By the mid-1970s, the National Governor’s Association was calling for a decrease in the many duplicate federal bodies that were responsible for various disaster-response activities. They asked President Jimmy Carter to centralize federal emergency functions. In 1979 (after reeling from criticism of the federal government’s handling of the Three Mile Island accident),[32] the President merged the successor of the Federal Civil Defense Administration–the Defense Civil Preparedness Agency (DCPA)–into a new organization, the Federal Emergency Management Agency (FEMA).[33]

After the September 11, 2001 attacks, the concept of civil defense was revisited under the umbrella term of “homeland security” and the all-hazards approach to emergency management was once again put in the spotlight. In 2003, FEMA was merged into the Department of Homeland Security. The agency’s mission as of 2012 is to support citizens and first responders to ensure that as a nation they work together to build, sustain, and improve their capability to prepare for, protect against, respond to, recover from, and mitigate all hazards.

Shelomo Alfassa (KI4GGU) is the Public Information Officer of NYC-ARECS (www.NYC-ARECS.org). He has worked in emergency management for 25 years and was the Founding Executive Officer of the Central U.S. National Medical Response Team for Weapons of Mass Destruction (NMRTWMD), a federal asset of the USPHS Office of Emergency Preparedness and the Department of Homeland Security FEMA.


 

ENDNOTES

[1] Created by act of Congress August 29, 1916 (39 Stat. 649; 50 U.S.C. ch.l) In 1917 when the U.S. entered the war, the Council of National Defense established a State Council Section to guide growth and work of state defense councils.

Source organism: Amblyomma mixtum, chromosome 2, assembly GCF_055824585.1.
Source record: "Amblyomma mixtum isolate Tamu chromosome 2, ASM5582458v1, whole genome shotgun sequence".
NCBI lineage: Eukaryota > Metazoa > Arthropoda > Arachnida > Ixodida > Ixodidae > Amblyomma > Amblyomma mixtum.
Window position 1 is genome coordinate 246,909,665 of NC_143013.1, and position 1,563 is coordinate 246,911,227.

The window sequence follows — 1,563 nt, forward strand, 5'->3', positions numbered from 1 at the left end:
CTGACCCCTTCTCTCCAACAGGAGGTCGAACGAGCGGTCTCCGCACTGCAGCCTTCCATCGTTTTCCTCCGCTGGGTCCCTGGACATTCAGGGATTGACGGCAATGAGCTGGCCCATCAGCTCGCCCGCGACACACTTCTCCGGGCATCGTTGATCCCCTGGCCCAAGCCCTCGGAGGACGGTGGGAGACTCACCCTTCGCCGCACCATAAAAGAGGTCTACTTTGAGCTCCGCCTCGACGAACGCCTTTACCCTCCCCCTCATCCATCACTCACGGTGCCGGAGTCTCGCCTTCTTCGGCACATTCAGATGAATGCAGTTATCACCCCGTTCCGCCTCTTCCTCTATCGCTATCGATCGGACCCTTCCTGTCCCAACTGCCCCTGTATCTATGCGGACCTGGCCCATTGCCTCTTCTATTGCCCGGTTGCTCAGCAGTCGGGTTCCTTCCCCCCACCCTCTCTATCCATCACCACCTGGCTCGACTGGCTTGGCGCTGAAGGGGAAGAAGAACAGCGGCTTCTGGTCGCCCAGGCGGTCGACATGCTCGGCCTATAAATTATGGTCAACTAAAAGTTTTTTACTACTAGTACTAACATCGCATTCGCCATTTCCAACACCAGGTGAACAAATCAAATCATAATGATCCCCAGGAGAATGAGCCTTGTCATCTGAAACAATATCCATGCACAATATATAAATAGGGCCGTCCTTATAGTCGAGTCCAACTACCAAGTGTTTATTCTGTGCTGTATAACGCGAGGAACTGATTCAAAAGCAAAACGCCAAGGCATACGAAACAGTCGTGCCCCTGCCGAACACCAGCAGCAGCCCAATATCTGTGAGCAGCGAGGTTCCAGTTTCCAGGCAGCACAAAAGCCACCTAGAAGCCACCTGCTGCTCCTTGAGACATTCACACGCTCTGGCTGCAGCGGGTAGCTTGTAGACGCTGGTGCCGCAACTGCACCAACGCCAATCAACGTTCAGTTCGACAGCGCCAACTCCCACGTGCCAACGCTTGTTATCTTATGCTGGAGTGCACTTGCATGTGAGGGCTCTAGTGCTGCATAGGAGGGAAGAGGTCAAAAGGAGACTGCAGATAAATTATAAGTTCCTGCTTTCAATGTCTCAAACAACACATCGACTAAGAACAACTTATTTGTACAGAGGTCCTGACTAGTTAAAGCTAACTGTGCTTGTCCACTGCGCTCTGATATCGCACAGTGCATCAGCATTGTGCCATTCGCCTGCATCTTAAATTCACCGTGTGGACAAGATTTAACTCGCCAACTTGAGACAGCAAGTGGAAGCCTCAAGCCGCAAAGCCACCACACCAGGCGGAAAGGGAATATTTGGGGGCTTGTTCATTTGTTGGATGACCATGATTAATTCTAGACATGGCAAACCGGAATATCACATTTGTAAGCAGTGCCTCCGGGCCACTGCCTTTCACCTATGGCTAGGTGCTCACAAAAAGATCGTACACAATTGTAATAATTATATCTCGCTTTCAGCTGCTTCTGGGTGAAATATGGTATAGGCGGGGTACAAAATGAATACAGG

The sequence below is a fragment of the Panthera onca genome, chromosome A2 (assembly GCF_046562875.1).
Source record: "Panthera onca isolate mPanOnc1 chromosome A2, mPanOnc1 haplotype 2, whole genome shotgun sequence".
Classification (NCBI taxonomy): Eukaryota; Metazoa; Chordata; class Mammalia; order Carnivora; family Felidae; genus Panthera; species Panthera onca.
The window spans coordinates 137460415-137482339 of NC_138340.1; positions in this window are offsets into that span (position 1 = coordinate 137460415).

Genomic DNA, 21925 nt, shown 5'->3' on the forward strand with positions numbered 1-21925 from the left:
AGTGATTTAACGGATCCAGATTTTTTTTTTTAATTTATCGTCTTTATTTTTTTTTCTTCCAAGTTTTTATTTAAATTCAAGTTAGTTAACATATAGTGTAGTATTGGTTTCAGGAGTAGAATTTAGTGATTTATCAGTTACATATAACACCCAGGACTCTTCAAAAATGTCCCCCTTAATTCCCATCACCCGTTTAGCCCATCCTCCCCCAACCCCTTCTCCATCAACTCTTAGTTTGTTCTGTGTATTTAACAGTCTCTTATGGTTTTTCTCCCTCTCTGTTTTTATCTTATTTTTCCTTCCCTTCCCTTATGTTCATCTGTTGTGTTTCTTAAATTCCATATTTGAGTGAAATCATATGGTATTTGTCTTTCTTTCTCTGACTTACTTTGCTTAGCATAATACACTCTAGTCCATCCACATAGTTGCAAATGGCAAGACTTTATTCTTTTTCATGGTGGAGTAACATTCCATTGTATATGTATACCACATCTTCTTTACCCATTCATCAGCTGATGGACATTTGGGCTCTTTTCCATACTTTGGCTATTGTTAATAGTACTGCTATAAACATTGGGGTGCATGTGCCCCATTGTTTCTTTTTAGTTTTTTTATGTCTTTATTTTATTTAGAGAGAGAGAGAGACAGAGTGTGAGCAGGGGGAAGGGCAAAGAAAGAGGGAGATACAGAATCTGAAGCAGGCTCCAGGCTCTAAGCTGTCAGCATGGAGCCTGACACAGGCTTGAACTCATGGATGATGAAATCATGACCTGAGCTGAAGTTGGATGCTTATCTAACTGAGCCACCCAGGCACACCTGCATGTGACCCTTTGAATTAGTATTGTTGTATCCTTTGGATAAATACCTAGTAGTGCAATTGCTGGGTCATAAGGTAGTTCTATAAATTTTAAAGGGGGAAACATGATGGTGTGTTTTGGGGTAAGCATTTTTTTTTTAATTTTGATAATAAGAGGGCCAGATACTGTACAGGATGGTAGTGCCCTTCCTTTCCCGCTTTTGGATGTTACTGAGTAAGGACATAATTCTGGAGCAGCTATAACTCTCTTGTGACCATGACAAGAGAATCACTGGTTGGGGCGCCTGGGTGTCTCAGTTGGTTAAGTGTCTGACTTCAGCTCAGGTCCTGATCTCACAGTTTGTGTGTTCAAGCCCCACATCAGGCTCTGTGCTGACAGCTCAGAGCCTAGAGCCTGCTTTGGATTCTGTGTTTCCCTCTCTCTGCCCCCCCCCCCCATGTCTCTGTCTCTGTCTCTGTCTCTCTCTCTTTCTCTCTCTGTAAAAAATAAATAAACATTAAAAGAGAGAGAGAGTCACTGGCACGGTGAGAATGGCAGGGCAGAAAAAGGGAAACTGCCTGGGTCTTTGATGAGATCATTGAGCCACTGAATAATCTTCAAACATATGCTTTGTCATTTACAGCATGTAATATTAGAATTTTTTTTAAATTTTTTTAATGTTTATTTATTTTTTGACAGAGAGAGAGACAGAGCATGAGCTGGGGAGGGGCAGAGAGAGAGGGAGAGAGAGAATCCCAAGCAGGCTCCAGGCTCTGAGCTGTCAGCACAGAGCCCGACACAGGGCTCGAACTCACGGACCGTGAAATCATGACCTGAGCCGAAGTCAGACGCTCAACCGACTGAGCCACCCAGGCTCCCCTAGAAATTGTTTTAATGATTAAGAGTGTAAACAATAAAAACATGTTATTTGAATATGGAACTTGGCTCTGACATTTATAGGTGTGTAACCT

[2] Executive Order 8248 of September 8, 1939

<[3] Pederson, William D. (ed.) A Companion to Franklin D. Roosevelt. London: John Wiley & Sons, 2011.

[4] Bulletin of the Atomic Scientists Aug-Sep 1950. Chicago: Educational Foundation for Nuclear Science. 265

[5] Developed because the U.S. grew concerned about the threat of incendiary bombs such as those that were dropped on London, the Chemical Warfare Service of the War Department trained municipal firemen on how to deal with this threat.

[6] Executive Order 8757 May 20, 1941 (Which also created the Civil Air Patrol.)

[7] Goldstein, Richard. Helluva Town: The Story of New York City During World War II. New York: Simon and Schuster, 2010. 10

[8] Executive Order 8757 Establishing the Office of Civilian Defense. May 20, 1941

[9] It’s interesting to note that the OCD training for various civilian volunteer positions were not unlike those of the modern Community Emergency Response Teams (CERT), which include clearance of debris, first aid, rescue, mass feeding, traffic control, communications, etc.

[10] EO 9562, June 4, 1945 (All protective property acquired under act of January 27, 1942, and act of February 21, 1942, was transferred to Department of Commerce; liquidation of OCD fiscal affairs was assigned to Treasury Department.)

[11] But this was not a universal rule. Even during the height of the Cold War, because of indifference to publicity and planning in regard to civil defense exercises, a newspaper said that it seems, “Civil defense is a baby no one wants on his doorstep.” And that same year when the president asked for a budget of $130 for civil defense, the Congress only gave $39.3. The same paper reported, “Local CD organizations all over the country are falling apart.” (The Bulletin. July 11, 1957. Bend, OR)

[12] “In 1949, when the Soviet Union developed its atomic bomb, America responded with an even more powerful weapon — a thermonuclear device that used a small atomic trigger to initiate a fusion reaction in hydrogen isotopes. Successfully tested in 1952, the H-bomb seemed to guarantee America’s nuclear superiority. But in August 1953, the Soviets exploded their own H-bomb, and many US military experts also believed that the Soviets could deliver their new weapon via an ICBM. For the first time, the Soviets seemed poised to take the lead in the arms race.” (See: Minuteman Missile Sites: Management Alternatives, Environmental Assessment. Legacy Resources Management Program. Department of the Interior, National Park Service, 1995. 22-26